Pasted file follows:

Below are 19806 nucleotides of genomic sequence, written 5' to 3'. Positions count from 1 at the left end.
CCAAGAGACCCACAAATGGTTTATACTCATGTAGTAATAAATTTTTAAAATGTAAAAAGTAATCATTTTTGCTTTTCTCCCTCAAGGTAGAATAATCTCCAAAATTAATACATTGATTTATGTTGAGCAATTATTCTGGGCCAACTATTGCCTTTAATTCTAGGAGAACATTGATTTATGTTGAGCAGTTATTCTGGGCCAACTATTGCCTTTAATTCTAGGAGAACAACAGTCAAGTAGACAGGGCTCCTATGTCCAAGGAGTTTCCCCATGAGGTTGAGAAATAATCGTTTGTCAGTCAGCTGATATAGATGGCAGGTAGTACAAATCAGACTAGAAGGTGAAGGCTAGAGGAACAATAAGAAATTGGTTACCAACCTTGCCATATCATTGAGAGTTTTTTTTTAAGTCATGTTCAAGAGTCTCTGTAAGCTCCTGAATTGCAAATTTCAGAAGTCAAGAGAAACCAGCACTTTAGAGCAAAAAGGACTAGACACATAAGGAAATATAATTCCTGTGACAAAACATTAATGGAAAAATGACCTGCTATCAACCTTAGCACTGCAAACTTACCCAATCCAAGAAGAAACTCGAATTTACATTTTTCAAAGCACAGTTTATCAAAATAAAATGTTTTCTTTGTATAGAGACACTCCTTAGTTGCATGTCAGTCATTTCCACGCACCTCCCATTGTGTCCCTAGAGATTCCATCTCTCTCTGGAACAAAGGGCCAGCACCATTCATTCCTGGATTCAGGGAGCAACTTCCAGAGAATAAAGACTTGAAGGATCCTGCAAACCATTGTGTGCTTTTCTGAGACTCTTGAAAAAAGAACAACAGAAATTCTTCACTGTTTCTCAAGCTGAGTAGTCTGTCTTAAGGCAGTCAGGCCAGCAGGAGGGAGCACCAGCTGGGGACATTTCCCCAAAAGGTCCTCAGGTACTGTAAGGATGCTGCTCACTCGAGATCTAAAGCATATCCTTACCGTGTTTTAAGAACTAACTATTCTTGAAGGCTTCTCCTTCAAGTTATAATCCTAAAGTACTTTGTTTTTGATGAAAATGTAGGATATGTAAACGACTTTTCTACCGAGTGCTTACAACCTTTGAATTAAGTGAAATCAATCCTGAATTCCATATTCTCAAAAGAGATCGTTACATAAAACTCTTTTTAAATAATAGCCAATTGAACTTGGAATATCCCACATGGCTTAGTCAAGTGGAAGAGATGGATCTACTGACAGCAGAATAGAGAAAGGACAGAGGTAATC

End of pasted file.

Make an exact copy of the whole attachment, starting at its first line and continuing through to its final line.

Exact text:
Below are 19806 nucleotides of genomic sequence, written 5' to 3'. Positions count from 1 at the left end.
CCAAGAGACCCACAAATGGTTTATACTCATGTAGTAATAAATTTTTAAAATGTAAAAAGTAATCATTTTTGCTTTTCTCCCTCAAGGTAGAATAATCTCCAAAATTAATACATTGATTTATGTTGAGCAATTATTCTGGGCCAACTATTGCCTTTAATTCTAGGAGAACATTGATTTATGTTGAGCAGTTATTCTGGGCCAACTATTGCCTTTAATTCTAGGAGAACAACAGTCAAGTAGACAGGGCTCCTATGTCCAAGGAGTTTCCCCATGAGGTTGAGAAATAATCGTTTGTCAGTCAGCTGATATAGATGGCAGGTAGTACAAATCAGACTAGAAGGTGAAGGCTAGAGGAACAATAAGAAATTGGTTACCAACCTTGCCATATCATTGAGAGTTTTTTTTTAAGTCATGTTCAAGAGTCTCTGTAAGCTCCTGAATTGCAAATTTCAGAAGTCAAGAGAAACCAGCACTTTAGAGCAAAAAGGACTAGACACATAAGGAAATATAATTCCTGTGACAAAACATTAATGGAAAAATGACCTGCTATCAACCTTAGCACTGCAAACTTACCCAATCCAAGAAGAAACTCGAATTTACATTTTTCAAAGCACAGTTTATCAAAATAAAATGTTTTCTTTGTATAGAGACACTCCTTAGTTGCATGTCAGTCATTTCCACGCACCTCCCATTGTGTCCCTAGAGATTCCATCTCTCTCTGGAACAAAGGGCCAGCACCATTCATTCCTGGATTCAGGGAGCAACTTCCAGAGAATAAAGACTTGAAGGATCCTGCAAACCATTGTGTGCTTTTCTGAGACTCTTGAAAAAAGAACAACAGAAATTCTTCACTGTTTCTCAAGCTGAGTAGTCTGTCTTAAGGCAGTCAGGCCAGCAGGAGGGAGCACCAGCTGGGGACATTTCCCCAAAAGGTCCTCAGGTACTGTAAGGATGCTGCTCACTCGAGATCTAAAGCATATCCTTACCGTGTTTTAAGAACTAACTATTCTTGAAGGCTTCTCCTTCAAGTTATAATCCTAAAGTACTTTGTTTTTGATGAAAATGTAGGATATGTAAACGACTTTTCTACCGAGTGCTTACAACCTTTGAATTAAGTGAAATCAATCCTGAATTCCATATTCTCAAAAGAGATCGTTACATAAAACTCTTTTTAAATAATAGCCAATTGAACTTGGAATATCCCACATGGCTTAGTCAAGTGGAAGAGATGGATCTACTGACAGCAGAATAGAGAAAGGACAGAGGTAATC